• Biden’s Nomination Sets The Table For Trump To Run The 2016 Playbook All Over Again: In 2016, Trump was able to successfully leverage Hillary Clinton’s private email server and her and Bill Clinton’s entanglement of their private interests and foundation with her public service as Secretary of State to convince many Americans it was time to disrupt the way business is done in Washington. With Biden as the nominee, expect a repeat performance from Trump. Whether undermining Biden’s “Middle Class Joe” claim given the millions he’s made in and after serving in office; to the lucrative government contracts and access enjoyed by his brother and son-in-law; to his son Hunter’s shady business dealsconflicts of interest, and messy personal life, Trump is unlikely to hold back on the Biden brood in the way a different kind of candidate might try to shy away from attacking their opponent’s family.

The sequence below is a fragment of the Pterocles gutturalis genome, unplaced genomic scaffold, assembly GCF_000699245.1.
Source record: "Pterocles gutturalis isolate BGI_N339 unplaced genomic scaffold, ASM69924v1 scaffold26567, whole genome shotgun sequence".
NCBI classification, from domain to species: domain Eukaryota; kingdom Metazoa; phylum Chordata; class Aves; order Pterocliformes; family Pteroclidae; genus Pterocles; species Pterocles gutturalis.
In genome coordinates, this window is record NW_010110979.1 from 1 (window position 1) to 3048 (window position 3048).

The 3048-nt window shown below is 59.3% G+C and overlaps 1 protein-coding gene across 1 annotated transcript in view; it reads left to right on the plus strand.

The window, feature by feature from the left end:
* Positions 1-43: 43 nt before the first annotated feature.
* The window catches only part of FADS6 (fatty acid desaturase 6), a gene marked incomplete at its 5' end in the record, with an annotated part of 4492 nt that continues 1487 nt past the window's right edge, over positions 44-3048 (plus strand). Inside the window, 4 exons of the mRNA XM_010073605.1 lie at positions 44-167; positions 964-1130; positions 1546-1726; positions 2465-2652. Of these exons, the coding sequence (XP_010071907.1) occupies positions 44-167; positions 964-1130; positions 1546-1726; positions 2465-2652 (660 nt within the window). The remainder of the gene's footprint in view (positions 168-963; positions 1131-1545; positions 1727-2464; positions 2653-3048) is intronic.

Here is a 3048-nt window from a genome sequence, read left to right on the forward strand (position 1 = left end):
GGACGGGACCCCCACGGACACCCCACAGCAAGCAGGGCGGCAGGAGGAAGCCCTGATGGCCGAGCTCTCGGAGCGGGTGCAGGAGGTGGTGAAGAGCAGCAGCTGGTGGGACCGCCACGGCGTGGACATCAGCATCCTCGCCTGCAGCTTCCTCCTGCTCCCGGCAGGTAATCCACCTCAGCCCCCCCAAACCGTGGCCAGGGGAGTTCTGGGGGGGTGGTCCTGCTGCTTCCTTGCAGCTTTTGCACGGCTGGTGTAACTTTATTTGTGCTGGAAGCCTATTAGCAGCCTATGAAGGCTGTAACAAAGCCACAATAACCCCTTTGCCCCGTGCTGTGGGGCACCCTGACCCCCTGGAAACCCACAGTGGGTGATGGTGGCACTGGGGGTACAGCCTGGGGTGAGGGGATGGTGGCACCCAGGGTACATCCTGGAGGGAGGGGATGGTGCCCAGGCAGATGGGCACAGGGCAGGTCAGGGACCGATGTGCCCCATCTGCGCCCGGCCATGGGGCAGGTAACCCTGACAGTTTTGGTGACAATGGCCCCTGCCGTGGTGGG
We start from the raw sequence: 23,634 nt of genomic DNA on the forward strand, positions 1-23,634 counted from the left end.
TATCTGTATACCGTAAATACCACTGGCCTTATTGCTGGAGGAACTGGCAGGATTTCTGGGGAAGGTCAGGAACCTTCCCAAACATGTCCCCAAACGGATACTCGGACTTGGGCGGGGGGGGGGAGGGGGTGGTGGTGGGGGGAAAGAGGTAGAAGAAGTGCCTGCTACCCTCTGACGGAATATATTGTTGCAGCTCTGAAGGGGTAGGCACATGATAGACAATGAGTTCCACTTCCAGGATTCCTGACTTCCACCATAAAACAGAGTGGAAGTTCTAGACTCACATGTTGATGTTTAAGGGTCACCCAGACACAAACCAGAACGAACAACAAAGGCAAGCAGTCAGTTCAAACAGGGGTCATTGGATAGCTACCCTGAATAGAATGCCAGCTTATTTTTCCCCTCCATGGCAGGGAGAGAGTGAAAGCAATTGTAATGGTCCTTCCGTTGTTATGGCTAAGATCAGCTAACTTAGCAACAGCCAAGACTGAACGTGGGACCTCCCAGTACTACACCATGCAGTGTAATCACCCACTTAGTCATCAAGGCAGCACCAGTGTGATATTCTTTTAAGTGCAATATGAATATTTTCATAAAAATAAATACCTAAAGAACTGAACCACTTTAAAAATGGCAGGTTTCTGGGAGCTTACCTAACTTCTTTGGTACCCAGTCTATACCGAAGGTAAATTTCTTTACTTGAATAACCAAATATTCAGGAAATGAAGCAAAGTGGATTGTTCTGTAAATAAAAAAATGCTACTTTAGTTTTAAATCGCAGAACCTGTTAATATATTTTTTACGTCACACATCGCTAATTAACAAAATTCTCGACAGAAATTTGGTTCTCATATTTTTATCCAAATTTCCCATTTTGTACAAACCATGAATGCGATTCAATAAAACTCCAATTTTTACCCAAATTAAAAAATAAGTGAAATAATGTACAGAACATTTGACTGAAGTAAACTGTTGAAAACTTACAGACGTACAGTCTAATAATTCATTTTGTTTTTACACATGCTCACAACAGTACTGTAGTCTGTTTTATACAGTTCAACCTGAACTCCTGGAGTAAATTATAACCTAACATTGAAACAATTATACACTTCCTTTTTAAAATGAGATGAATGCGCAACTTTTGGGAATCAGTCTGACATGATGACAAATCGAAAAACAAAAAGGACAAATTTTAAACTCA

• If It Is 2016 All Over Again, Will Sanders’ Supporters Again Hurt Democrats’ Chances? In some ways, the 2020 Democratic primary campaign had the potential for a similar realignment in the Democratic voting base that Republicans saw with Donald Trump in 2016. And as with 2016, this realignment had the potential to throw out all of our assumed and conventional wisdom on who is likely going to vote and for whom they are likely to vote – if Bernie Sanders were to become the nominee. Now that such a scenario is unlikely, does Sanders’ base get excited and turn out to vote for Joe Biden or do they stay home and not vote – or maybe even vote for Donald Trump? In 2016, as many as 12% of Sanders’ supporters voted for Trump over Hillary Clinton. In Michigan, Wisconsin, and Pennsylvania, “Trump’s margin of victory over Clinton was smaller than the number of Sanders voters who” voted for Trump. Sanders’ voters’ dissatisfaction with the establishment victory in the primary may once again provide an opportunity for Trump and Republicans in the general election.